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Do Arts Always Qualify as Extracurricular Activities?

 

There is sometimes a general confusion surrounding what exact activities qualify as extracurriculars. Some students seem to think that extracurriculars include only activities that you pursue through established clubs at your school or through other establishments, but this is definitely not the case.

 

An extracurricular activity can be anything that you participate in regularly over an extended period, outside of your required academic courseload. These activities are usually ones that bring you joy and spark passion. Ideally, they are also things that somehow contribute to who you are as a person, such that you can speak to their value in your life.

 

Arts, both visual and performing, certainly fit the definition of an extracurricular activity. Even if you pursue them casually outside of school, they still count, and the more time and passion you put into them, the brighter they should shine on your college application.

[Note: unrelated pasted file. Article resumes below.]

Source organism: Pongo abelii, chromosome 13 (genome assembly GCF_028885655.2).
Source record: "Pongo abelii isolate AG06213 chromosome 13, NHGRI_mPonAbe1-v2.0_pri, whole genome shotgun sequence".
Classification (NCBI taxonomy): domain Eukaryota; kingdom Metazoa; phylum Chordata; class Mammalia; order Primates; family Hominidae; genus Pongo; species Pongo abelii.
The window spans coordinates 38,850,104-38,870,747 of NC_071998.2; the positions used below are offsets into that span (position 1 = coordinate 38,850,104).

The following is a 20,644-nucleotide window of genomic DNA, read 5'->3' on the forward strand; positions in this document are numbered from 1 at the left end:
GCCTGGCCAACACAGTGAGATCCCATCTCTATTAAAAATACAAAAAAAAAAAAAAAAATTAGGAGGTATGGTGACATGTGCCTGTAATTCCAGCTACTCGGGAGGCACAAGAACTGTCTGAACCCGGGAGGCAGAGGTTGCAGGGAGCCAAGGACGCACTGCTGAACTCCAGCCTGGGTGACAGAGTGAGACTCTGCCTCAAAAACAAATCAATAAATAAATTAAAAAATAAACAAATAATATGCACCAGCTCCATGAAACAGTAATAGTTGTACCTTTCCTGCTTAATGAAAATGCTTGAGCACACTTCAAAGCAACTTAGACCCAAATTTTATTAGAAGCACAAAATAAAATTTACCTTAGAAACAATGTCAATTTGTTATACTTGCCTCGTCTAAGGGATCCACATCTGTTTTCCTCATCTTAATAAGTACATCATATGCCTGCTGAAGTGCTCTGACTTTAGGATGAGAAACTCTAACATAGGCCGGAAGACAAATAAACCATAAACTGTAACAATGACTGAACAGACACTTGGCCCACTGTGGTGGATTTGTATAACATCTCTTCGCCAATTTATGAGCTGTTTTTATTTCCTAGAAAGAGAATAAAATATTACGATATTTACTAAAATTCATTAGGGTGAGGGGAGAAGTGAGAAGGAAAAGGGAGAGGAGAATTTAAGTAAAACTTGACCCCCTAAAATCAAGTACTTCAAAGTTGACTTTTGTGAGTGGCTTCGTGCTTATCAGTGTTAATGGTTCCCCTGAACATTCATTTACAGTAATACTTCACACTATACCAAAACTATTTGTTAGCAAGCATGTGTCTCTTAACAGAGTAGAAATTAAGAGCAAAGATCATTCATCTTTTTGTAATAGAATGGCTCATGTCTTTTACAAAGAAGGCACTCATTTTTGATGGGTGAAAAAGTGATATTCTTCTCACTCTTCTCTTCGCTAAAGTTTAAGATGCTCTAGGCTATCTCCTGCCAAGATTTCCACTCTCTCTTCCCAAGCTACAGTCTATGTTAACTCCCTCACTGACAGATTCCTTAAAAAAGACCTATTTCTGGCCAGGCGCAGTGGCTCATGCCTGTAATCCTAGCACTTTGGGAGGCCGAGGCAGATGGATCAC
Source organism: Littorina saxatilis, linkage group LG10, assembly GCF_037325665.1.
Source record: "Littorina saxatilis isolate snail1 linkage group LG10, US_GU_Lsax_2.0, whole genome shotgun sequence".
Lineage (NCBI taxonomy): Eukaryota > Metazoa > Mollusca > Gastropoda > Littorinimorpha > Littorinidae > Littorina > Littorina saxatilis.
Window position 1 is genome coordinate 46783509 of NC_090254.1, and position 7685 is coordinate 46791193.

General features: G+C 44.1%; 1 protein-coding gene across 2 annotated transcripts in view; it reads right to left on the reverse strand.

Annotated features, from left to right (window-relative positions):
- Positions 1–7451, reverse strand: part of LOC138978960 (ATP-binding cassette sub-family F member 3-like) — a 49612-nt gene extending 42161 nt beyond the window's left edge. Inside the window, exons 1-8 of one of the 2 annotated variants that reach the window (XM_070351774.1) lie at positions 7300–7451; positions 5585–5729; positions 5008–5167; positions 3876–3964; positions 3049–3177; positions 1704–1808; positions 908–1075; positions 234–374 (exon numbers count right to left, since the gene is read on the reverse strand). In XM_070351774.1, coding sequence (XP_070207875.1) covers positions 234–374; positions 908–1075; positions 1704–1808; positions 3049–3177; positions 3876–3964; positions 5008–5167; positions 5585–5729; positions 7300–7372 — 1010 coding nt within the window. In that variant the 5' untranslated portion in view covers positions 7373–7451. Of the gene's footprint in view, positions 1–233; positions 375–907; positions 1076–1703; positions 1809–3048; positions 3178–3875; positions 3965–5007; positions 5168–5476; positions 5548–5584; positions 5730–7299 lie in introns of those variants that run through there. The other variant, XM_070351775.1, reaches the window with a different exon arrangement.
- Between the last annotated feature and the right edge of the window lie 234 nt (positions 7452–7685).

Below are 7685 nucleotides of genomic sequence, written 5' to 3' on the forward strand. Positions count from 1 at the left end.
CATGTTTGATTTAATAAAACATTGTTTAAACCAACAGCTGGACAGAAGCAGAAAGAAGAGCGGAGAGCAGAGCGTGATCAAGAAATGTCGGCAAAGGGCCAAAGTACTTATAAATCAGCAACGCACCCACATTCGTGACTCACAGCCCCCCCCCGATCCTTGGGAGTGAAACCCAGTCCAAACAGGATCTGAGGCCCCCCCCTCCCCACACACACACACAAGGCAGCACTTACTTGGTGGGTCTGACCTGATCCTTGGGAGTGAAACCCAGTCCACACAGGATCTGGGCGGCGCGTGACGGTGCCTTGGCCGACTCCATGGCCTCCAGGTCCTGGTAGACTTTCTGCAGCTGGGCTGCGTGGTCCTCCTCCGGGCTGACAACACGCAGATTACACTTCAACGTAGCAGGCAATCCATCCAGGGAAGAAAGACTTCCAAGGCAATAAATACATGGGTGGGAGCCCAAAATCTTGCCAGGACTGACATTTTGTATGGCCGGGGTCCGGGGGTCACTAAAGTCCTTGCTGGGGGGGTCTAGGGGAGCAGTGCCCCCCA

If you still think of your artwork as more of a hobby, don’t be dissuaded. Check out our post How to Turn Your Interest or Hobby into an Extracurricular Activity for a little inspiration.

 

How to Quantify Your Achievements in the Visual and Performing Arts

 

There are a few ways of highlighting your experiences, commitment, and success as an artist on your college application. Some require more planning than others, and some even require that you change what you’re doing just slightly in order to better produce accomplishments suited for a college application. Try pursuing one or all of these avenues to quantify your achievements in the arts.

 

Awards or Competitions

 

The most obvious way to quantify your achievements in the arts is through formal contests and competitions. There are many high school art and performing art competitions, ranging from the local level to the national and even international levels. Winning a prize is the perfect way to highlight your achievements, since it will fit nicely into the Honors section of your college application.